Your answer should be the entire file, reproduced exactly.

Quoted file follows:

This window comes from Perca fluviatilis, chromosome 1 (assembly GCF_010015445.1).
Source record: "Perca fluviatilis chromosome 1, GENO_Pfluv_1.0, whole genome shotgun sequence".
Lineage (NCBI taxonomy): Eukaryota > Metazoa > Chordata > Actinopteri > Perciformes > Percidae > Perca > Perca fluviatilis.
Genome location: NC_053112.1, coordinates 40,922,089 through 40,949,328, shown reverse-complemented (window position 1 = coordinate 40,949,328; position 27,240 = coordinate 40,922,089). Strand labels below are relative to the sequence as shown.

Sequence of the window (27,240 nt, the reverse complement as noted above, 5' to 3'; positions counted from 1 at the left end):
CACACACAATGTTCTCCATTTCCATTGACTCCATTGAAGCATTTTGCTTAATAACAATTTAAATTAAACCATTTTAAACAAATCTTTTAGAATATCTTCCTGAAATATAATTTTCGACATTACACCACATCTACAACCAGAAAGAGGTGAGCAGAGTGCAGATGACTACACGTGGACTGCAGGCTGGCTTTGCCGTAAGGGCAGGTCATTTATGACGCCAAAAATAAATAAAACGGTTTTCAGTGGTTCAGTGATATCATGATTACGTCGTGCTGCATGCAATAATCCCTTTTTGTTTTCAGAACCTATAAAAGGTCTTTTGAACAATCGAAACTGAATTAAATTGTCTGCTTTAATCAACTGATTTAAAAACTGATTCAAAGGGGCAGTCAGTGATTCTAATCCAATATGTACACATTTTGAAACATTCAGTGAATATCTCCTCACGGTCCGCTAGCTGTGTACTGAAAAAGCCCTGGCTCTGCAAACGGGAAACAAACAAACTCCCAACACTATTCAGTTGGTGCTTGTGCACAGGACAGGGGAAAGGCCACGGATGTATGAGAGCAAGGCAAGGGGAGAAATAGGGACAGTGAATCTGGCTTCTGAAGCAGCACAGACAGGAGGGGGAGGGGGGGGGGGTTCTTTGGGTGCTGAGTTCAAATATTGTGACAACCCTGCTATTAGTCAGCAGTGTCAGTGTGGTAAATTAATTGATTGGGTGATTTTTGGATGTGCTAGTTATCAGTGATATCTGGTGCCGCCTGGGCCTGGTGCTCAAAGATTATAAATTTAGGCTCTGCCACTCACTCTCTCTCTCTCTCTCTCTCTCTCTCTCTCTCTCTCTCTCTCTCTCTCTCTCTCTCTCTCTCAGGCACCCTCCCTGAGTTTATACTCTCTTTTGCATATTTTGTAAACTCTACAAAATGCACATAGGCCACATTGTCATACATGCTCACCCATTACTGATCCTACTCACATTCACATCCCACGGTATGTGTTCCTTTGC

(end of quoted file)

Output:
This window comes from Perca fluviatilis, chromosome 1 (assembly GCF_010015445.1).
Source record: "Perca fluviatilis chromosome 1, GENO_Pfluv_1.0, whole genome shotgun sequence".
Lineage (NCBI taxonomy): Eukaryota > Metazoa > Chordata > Actinopteri > Perciformes > Percidae > Perca > Perca fluviatilis.
Genome location: NC_053112.1, coordinates 40,922,089 through 40,949,328, shown reverse-complemented (window position 1 = coordinate 40,949,328; position 27,240 = coordinate 40,922,089). Strand labels below are relative to the sequence as shown.

Sequence of the window (27,240 nt, the reverse complement as noted above, 5' to 3'; positions counted from 1 at the left end):
CACACACAATGTTCTCCATTTCCATTGACTCCATTGAAGCATTTTGCTTAATAACAATTTAAATTAAACCATTTTAAACAAATCTTTTAGAATATCTTCCTGAAATATAATTTTCGACATTACACCACATCTACAACCAGAAAGAGGTGAGCAGAGTGCAGATGACTACACGTGGACTGCAGGCTGGCTTTGCCGTAAGGGCAGGTCATTTATGACGCCAAAAATAAATAAAACGGTTTTCAGTGGTTCAGTGATATCATGATTACGTCGTGCTGCATGCAATAATCCCTTTTTGTTTTCAGAACCTATAAAAGGTCTTTTGAACAATCGAAACTGAATTAAATTGTCTGCTTTAATCAACTGATTTAAAAACTGATTCAAAGGGGCAGTCAGTGATTCTAATCCAATATGTACACATTTTGAAACATTCAGTGAATATCTCCTCACGGTCCGCTAGCTGTGTACTGAAAAAGCCCTGGCTCTGCAAACGGGAAACAAACAAACTCCCAACACTATTCAGTTGGTGCTTGTGCACAGGACAGGGGAAAGGCCACGGATGTATGAGAGCAAGGCAAGGGGAGAAATAGGGACAGTGAATCTGGCTTCTGAAGCAGCACAGACAGGAGGGGGAGGGGGGGGGGGTTCTTTGGGTGCTGAGTTCAAATATTGTGACAACCCTGCTATTAGTCAGCAGTGTCAGTGTGGTAAATTAATTGATTGGGTGATTTTTGGATGTGCTAGTTATCAGTGATATCTGGTGCCGCCTGGGCCTGGTGCTCAAAGATTATAAATTTAGGCTCTGCCACTCACTCTCTCTCTCTCTCTCTCTCTCTCTCTCTCTCTCTCTCTCTCTCTCTCTCTCTCTCTCTCTCAGGCACCCTCCCTGAGTTTATACTCTCTTTTGCATATTTTGTAAACTCTACAAAATGCACATAGGCCACATTGTCATACATGCTCACCCATTACTGATCCTACTCACATTCACATCCCACGGTATGTGTTCCTTTGC